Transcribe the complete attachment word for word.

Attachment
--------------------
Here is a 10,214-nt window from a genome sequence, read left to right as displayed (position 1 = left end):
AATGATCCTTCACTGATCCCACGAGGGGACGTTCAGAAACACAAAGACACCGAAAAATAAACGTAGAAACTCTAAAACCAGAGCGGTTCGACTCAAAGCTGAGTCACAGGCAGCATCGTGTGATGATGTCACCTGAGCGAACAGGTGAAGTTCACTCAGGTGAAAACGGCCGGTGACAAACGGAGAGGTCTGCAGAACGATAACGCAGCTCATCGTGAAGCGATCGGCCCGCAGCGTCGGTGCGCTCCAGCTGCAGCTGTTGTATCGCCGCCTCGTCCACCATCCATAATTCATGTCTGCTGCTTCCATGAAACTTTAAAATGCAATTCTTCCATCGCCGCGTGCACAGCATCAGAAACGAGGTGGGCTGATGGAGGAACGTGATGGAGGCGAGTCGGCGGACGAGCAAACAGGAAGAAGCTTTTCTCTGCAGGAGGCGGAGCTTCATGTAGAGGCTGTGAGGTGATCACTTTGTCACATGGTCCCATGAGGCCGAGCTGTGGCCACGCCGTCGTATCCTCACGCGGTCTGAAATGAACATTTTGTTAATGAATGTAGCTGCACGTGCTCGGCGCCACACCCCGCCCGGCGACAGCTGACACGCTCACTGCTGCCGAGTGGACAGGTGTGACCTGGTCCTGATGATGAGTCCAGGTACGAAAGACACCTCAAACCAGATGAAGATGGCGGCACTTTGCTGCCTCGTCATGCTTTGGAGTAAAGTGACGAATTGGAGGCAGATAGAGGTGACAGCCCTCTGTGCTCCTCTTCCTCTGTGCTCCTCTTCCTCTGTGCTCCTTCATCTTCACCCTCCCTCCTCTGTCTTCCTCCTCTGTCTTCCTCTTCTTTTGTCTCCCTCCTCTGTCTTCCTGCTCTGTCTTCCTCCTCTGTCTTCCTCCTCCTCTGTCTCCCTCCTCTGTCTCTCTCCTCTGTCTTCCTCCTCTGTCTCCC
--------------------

Here is a 10,214-nt window from a genome sequence, read left to right as displayed (position 1 = left end):
AATGATCCTTCACTGATCCCACGAGGGGACGTTCAGAAACACAAAGACACCGAAAAATAAACGTAGAAACTCTAAAACCAGAGCGGTTCGACTCAAAGCTGAGTCACAGGCAGCATCGTGTGATGATGTCACCTGAGCGAACAGGTGAAGTTCACTCAGGTGAAAACGGCCGGTGACAAACGGAGAGGTCTGCAGAACGATAACGCAGCTCATCGTGAAGCGATCGGCCCGCAGCGTCGGTGCGCTCCAGCTGCAGCTGTTGTATCGCCGCCTCGTCCACCATCCATAATTCATGTCTGCTGCTTCCATGAAACTTTAAAATGCAATTCTTCCATCGCCGCGTGCACAGCATCAGAAACGAGGTGGGCTGATGGAGGAACGTGATGGAGGCGAGTCGGCGGACGAGCAAACAGGAAGAAGCTTTTCTCTGCAGGAGGCGGAGCTTCATGTAGAGGCTGTGAGGTGATCACTTTGTCACATGGTCCCATGAGGCCGAGCTGTGGCCACGCCGTCGTATCCTCACGCGGTCTGAAATGAACATTTTGTTAATGAATGTAGCTGCACGTGCTCGGCGCCACACCCCGCCCGGCGACAGCTGACACGCTCACTGCTGCCGAGTGGACAGGTGTGACCTGGTCCTGATGATGAGTCCAGGTACGAAAGACACCTCAAACCAGATGAAGATGGCGGCACTTTGCTGCCTCGTCATGCTTTGGAGTAAAGTGACGAATTGGAGGCAGATAGAGGTGACAGCCCTCTGTGCTCCTCTTCCTCTGTGCTCCTCTTCCTCTGTGCTCCTTCATCTTCACCCTCCCTCCTCTGTCTTCCTCCTCTGTCTTCCTCTTCTTTTGTCTCCCTCCTCTGTCTTCCTGCTCTGTCTTCCTCCTCTGTCTTCCTCCTCCTCTGTCTCCCTCCTCTGTCTCTCTCCTCTGTCTTCCTCCTCTGTCTCCC